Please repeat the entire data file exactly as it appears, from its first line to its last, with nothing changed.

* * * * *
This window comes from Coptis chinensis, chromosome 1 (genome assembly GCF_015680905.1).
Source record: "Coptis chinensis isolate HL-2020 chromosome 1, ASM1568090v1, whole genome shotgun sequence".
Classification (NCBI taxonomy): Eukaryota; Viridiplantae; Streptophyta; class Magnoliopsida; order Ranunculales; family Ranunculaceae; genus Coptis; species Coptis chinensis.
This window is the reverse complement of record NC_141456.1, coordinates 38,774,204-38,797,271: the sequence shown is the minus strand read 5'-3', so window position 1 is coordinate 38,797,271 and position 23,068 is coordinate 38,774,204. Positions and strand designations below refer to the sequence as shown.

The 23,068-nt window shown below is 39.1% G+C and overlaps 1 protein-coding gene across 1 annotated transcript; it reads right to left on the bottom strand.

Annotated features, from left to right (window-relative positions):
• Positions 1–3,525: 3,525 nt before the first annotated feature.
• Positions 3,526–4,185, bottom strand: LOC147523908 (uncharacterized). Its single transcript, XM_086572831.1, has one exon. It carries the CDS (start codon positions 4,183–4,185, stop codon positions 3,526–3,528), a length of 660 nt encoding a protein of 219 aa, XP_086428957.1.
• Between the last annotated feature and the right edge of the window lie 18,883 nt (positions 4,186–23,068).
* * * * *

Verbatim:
This window comes from Coptis chinensis, chromosome 1 (genome assembly GCF_015680905.1).
Source record: "Coptis chinensis isolate HL-2020 chromosome 1, ASM1568090v1, whole genome shotgun sequence".
Classification (NCBI taxonomy): Eukaryota; Viridiplantae; Streptophyta; class Magnoliopsida; order Ranunculales; family Ranunculaceae; genus Coptis; species Coptis chinensis.
This window is the reverse complement of record NC_141456.1, coordinates 38,774,204-38,797,271: the sequence shown is the minus strand read 5'-3', so window position 1 is coordinate 38,797,271 and position 23,068 is coordinate 38,774,204. Positions and strand designations below refer to the sequence as shown.

The 23,068-nt window shown below is 39.1% G+C and overlaps 1 protein-coding gene across 1 annotated transcript; it reads right to left on the bottom strand.

Annotated features, from left to right (window-relative positions):
• Positions 1–3,525: 3,525 nt before the first annotated feature.
• Positions 3,526–4,185, bottom strand: LOC147523908 (uncharacterized). Its single transcript, XM_086572831.1, has one exon. It carries the CDS (start codon positions 4,183–4,185, stop codon positions 3,526–3,528), a length of 660 nt encoding a protein of 219 aa, XP_086428957.1.
• Between the last annotated feature and the right edge of the window lie 18,883 nt (positions 4,186–23,068).